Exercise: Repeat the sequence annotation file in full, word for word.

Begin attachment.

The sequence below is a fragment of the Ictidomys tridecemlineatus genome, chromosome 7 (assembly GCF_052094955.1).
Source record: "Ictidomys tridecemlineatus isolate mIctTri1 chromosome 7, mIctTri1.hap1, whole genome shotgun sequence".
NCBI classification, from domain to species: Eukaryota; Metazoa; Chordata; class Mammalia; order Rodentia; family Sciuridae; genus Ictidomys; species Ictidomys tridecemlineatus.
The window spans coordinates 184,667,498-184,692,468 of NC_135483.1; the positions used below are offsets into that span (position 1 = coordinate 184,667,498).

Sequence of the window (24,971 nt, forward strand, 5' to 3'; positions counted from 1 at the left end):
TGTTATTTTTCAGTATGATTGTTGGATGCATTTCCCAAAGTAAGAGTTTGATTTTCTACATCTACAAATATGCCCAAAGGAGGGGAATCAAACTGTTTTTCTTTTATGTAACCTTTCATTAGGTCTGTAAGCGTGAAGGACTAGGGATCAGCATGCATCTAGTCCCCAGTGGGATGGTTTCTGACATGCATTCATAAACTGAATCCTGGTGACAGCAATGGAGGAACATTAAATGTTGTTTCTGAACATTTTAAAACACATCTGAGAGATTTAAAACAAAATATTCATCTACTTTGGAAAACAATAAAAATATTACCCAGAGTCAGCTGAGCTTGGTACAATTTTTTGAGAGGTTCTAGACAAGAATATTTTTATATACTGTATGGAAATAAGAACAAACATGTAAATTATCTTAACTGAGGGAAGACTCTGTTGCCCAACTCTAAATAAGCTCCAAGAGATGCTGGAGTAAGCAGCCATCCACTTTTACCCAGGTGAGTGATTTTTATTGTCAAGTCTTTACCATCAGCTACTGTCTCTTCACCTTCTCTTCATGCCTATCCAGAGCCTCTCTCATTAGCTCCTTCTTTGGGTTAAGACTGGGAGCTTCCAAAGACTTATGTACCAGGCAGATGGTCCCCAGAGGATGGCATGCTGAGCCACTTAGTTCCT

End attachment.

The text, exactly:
The sequence below is a fragment of the Ictidomys tridecemlineatus genome, chromosome 7 (assembly GCF_052094955.1).
Source record: "Ictidomys tridecemlineatus isolate mIctTri1 chromosome 7, mIctTri1.hap1, whole genome shotgun sequence".
NCBI classification, from domain to species: Eukaryota; Metazoa; Chordata; class Mammalia; order Rodentia; family Sciuridae; genus Ictidomys; species Ictidomys tridecemlineatus.
The window spans coordinates 184,667,498-184,692,468 of NC_135483.1; the positions used below are offsets into that span (position 1 = coordinate 184,667,498).

Sequence of the window (24,971 nt, forward strand, 5' to 3'; positions counted from 1 at the left end):
TGTTATTTTTCAGTATGATTGTTGGATGCATTTCCCAAAGTAAGAGTTTGATTTTCTACATCTACAAATATGCCCAAAGGAGGGGAATCAAACTGTTTTTCTTTTATGTAACCTTTCATTAGGTCTGTAAGCGTGAAGGACTAGGGATCAGCATGCATCTAGTCCCCAGTGGGATGGTTTCTGACATGCATTCATAAACTGAATCCTGGTGACAGCAATGGAGGAACATTAAATGTTGTTTCTGAACATTTTAAAACACATCTGAGAGATTTAAAACAAAATATTCATCTACTTTGGAAAACAATAAAAATATTACCCAGAGTCAGCTGAGCTTGGTACAATTTTTTGAGAGGTTCTAGACAAGAATATTTTTATATACTGTATGGAAATAAGAACAAACATGTAAATTATCTTAACTGAGGGAAGACTCTGTTGCCCAACTCTAAATAAGCTCCAAGAGATGCTGGAGTAAGCAGCCATCCACTTTTACCCAGGTGAGTGATTTTTATTGTCAAGTCTTTACCATCAGCTACTGTCTCTTCACCTTCTCTTCATGCCTATCCAGAGCCTCTCTCATTAGCTCCTTCTTTGGGTTAAGACTGGGAGCTTCCAAAGACTTATGTACCAGGCAGATGGTCCCCAGAGGATGGCATGCTGAGCCACTTAGTTCCT